Although this study successfully demonstrated the potential of chimeric VLP technology to broaden antibody responses to multiple clades of HPAI H5 viruses in chickens and ducks, there are several limitations. Firstly, our comparison of antibody breadth between chickens and ducks was based solely on HI assays. Although HI titers generally correlate well with neutralizing titers and are widely accepted as indicators of influenza protection (27, 28), it is important to consider that different species may exhibit varying levels of neutralizing antibodies despite similar HI titers. While this study did not include neutralization assays, it is possible that such assays could provide higher sensitivity in assessing the level of protective antibodies in immunized animals and serve as better predictors of the broadened protective efficacy of the chimeric VLPs compared to HI assays. Secondly, the lack of challenge experiments in this study prevents us from determining whether the relatively low titers of HI antibodies in ducks would result in lower levels of protection against HPAI H5 viruses in ducks compared to chickens. Protection from viral infections is not solely determined by pre-existing immunity but is also influenced by host anti-viral responses and the susceptibility of hosts to different viral strains, which are factors that evolutionarily differentiate chickens and ducks. For example, RIG-I in ducks was shown to play a suppressive role in viral replication and initiate pro-inflammatory pathways involving type I interferon signals at the sites of infection and was suggested as one of the key pathways causing the differences in susceptibilities to avian influenza viruses between chickens and ducks (29). Therefore, it remains uncertain whether the generally lower HI titers following VLP immunization in ducks relative to chickens would result in lower levels of protection in ducks. In fact, studies by Webster et al. have demonstrated complete protection from HPAI H5N1 virus challenges in vaccinated ducks with HI titers much lower than those observed in chickens (30), indicating that low HI antibody titers may not necessarily predict a lack of protection against HPAI viruses in domestic ducks. Ultimately, it is crucial to conduct challenge studies in both chickens and ducks, using multiple clades of HPAI H5 viruses, to confirm the broadened protective efficacy of the chimeric VLPs and to determine whether the lower HI titers in ducks correspond to a decrease in protective efficacy.

Both current and previous studies have demonstrated the chimeric VLPs as a promising vaccine platform to provoke enhanced protective efficacy against antigenically distant influenza viruses in chickens (22). While the effectiveness of chimeric VLPs may vary across poultry species against HPAI, the chimeric VLP vaccine platform remains a promising approach for controlling HPAI epidemics. Future studies will include comparative viral challenge experiments in order to gain further insights into broadly-protective vaccination, host species immunity, and the varying pathogenic mechanisms of AIVs in different poultry species.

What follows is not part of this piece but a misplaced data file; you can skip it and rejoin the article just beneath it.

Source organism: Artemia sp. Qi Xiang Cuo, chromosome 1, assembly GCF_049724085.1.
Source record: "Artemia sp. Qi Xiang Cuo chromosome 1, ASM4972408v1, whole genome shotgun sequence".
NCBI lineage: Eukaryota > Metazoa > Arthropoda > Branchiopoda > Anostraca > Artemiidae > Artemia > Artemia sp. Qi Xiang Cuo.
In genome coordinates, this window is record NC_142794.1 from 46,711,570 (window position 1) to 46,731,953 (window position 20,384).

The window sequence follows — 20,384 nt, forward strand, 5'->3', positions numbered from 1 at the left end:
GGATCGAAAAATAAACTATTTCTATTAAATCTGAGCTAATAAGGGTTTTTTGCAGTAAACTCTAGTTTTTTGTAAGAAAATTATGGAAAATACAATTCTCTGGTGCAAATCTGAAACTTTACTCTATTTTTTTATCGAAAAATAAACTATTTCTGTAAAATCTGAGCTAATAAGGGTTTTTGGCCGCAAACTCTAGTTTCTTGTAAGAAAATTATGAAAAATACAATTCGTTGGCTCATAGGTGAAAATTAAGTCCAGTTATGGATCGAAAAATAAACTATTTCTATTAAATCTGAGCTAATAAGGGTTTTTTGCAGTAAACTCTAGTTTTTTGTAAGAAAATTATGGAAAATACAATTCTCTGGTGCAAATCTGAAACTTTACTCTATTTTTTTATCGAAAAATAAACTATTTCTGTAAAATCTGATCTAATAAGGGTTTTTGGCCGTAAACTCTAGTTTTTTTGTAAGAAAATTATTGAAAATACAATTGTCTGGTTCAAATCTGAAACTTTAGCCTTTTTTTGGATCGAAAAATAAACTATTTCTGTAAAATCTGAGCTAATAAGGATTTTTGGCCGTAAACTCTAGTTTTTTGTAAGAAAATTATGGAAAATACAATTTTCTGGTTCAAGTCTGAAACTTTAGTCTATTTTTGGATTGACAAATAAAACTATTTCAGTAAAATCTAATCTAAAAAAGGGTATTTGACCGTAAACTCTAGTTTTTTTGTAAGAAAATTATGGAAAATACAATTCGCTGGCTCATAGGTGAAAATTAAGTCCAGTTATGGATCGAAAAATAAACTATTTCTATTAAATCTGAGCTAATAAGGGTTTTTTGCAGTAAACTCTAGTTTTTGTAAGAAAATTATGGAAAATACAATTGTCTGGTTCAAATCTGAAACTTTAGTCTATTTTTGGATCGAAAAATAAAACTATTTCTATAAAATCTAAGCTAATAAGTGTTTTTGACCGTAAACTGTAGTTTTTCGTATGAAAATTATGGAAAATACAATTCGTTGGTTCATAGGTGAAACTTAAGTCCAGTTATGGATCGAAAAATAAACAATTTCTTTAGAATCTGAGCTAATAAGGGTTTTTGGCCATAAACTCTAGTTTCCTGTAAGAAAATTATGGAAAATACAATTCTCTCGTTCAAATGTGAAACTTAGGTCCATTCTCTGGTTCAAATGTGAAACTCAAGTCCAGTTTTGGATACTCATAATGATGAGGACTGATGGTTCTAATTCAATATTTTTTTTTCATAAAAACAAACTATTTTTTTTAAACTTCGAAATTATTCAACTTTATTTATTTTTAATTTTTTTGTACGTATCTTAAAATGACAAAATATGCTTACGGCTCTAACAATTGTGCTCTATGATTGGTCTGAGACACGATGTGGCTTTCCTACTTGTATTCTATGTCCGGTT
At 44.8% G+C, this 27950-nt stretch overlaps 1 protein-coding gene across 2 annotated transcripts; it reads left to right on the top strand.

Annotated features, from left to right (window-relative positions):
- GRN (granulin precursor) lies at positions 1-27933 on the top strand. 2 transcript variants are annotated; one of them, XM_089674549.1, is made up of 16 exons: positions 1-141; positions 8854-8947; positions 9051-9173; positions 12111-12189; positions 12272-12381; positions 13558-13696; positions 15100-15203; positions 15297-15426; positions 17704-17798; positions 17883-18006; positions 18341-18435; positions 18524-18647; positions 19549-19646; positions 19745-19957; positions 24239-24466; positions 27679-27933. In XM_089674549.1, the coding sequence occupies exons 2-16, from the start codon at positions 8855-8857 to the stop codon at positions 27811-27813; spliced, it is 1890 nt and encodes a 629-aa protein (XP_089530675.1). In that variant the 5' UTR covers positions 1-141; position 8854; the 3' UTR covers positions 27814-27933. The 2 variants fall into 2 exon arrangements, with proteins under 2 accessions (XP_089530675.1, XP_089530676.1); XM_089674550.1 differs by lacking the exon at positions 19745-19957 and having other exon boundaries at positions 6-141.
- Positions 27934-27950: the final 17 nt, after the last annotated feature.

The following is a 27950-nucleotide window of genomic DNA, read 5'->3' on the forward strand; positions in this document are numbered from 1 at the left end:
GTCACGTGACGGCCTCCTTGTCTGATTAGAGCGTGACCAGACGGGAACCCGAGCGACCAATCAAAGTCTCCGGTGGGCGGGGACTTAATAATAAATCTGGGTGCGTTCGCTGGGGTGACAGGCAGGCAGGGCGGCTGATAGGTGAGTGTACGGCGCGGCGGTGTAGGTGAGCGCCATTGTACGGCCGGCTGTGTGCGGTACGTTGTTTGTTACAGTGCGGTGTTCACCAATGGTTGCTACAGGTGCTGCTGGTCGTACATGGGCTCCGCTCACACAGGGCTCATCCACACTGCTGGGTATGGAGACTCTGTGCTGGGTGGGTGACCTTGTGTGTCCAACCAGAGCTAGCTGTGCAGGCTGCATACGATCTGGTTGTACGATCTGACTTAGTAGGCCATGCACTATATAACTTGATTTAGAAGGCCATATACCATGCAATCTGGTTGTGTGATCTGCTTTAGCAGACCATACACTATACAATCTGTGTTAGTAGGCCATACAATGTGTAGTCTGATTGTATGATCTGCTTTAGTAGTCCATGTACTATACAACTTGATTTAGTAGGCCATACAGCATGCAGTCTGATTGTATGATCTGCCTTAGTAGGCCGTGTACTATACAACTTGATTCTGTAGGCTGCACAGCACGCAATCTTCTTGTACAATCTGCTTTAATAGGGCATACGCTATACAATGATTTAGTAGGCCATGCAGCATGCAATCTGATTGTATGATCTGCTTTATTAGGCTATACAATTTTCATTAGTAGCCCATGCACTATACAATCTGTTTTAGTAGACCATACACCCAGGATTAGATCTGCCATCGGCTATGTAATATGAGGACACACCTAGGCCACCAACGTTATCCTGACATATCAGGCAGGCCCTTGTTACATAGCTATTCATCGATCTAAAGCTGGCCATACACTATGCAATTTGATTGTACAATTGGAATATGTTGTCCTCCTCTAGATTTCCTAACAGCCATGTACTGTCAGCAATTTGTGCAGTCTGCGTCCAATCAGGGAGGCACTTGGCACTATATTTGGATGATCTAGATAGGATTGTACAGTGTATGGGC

The chimeric VLP vaccine developed in this study demonstrated the induction of a high level of broadly reacting HI antibodies against various H5 viruses in immunized chickens and similar but relatively lower responses in ducks. These findings suggest that the chimeric VLP technology holds promise as a platform for controlling the Gs/GD-lineage HPAI H5 viruses in poultry. In addition, since the VLPs have only HA and M1 proteins, it will allow differentiation of virus-infected birds from vaccinated birds by detecting antibodies to viral nucleocapsid, as we showed in our previous studies (1719), which offers a promising strategy for differentiating infected from vaccinated animals.

Data availability statement

The raw data supporting the conclusions of this article will be made available by the authors, without undue reservation.

Ethics statement

The animal study was reviewed and approved by Institutional Animal Care and Use Committee (IACUC) of Konkuk University.

Author contributions

D-HL and C-SS: conceptualization and funding acquisition. D-HL and JP: methodology. JK, SY, D-HL, and JP: formal analysis. JK, SY, DC, JP, and SC: investigation. DC, JP, and SC: data curation. JP and D-HL: writing—original draft preparation. JK, SY, C-SS, DC, and SC: writing—review and editing. All authors have read and agreed to the published version of the manuscript.

Funding

D-HL is supported by Korea Institute of Planning and Evaluation for Technology in Food, Agriculture and Forestry (IPET) through Animal Disease Management Technology Development Program, funded by Ministry of Agriculture, Food and Rural Affairs (MAFRA) (grant number: 122057–2).

Conflict of interest

The authors declare that the research was conducted in the absence of any commercial or financial relationships that could be construed as a potential conflict of interest.

Publisher’s note

All claims expressed in this article are solely those of the authors and do not necessarily represent those of their affiliated organizations, or those of the publisher, the editors and the reviewers. Any product that may be evaluated in this article, or claim that may be made by its manufacturer, is not guaranteed or endorsed by the publisher.

References

1. Lee, DH, Bertran, K, Kwon, JH, and Swayne, DE. Evolution, global spread, and pathogenicity of highly pathogenic avian influenza H5Nx clade 2.3.4.4. J Vet Sci. (2017) 18:269–08. doi: 10.4142/jvs.2017.18.S1.269